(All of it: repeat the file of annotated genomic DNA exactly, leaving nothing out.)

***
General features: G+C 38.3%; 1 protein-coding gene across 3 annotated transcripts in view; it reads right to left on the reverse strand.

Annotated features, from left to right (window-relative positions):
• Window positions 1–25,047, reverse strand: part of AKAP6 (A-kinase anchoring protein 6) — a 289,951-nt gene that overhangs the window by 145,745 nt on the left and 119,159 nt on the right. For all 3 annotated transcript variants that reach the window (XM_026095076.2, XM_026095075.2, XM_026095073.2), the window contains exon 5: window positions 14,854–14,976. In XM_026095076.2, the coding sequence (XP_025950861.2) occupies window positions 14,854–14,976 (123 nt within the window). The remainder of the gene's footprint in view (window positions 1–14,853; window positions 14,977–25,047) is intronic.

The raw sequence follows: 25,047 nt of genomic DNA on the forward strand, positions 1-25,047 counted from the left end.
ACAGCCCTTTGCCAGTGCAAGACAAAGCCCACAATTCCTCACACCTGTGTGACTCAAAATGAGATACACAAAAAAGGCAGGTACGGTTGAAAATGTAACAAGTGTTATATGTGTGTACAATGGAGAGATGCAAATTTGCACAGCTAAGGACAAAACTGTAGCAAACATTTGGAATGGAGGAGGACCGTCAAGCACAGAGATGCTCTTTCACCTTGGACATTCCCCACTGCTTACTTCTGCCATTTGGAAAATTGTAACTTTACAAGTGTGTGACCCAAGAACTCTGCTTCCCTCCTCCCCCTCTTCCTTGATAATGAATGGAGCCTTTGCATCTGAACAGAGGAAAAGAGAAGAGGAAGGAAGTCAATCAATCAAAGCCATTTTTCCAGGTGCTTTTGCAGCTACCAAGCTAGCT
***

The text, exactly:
General features: G+C 38.3%; 1 protein-coding gene across 3 annotated transcripts in view; it reads right to left on the reverse strand.

Annotated features, from left to right (window-relative positions):
• Window positions 1–25,047, reverse strand: part of AKAP6 (A-kinase anchoring protein 6) — a 289,951-nt gene that overhangs the window by 145,745 nt on the left and 119,159 nt on the right. For all 3 annotated transcript variants that reach the window (XM_026095076.2, XM_026095075.2, XM_026095073.2), the window contains exon 5: window positions 14,854–14,976. In XM_026095076.2, the coding sequence (XP_025950861.2) occupies window positions 14,854–14,976 (123 nt within the window). The remainder of the gene's footprint in view (window positions 1–14,853; window positions 14,977–25,047) is intronic.

The raw sequence follows: 25,047 nt of genomic DNA on the forward strand, positions 1-25,047 counted from the left end.
ACAGCCCTTTGCCAGTGCAAGACAAAGCCCACAATTCCTCACACCTGTGTGACTCAAAATGAGATACACAAAAAAGGCAGGTACGGTTGAAAATGTAACAAGTGTTATATGTGTGTACAATGGAGAGATGCAAATTTGCACAGCTAAGGACAAAACTGTAGCAAACATTTGGAATGGAGGAGGACCGTCAAGCACAGAGATGCTCTTTCACCTTGGACATTCCCCACTGCTTACTTCTGCCATTTGGAAAATTGTAACTTTACAAGTGTGTGACCCAAGAACTCTGCTTCCCTCCTCCCCCTCTTCCTTGATAATGAATGGAGCCTTTGCATCTGAACAGAGGAAAAGAGAAGAGGAAGGAAGTCAATCAATCAAAGCCATTTTTCCAGGTGCTTTTGCAGCTACCAAGCTAGCT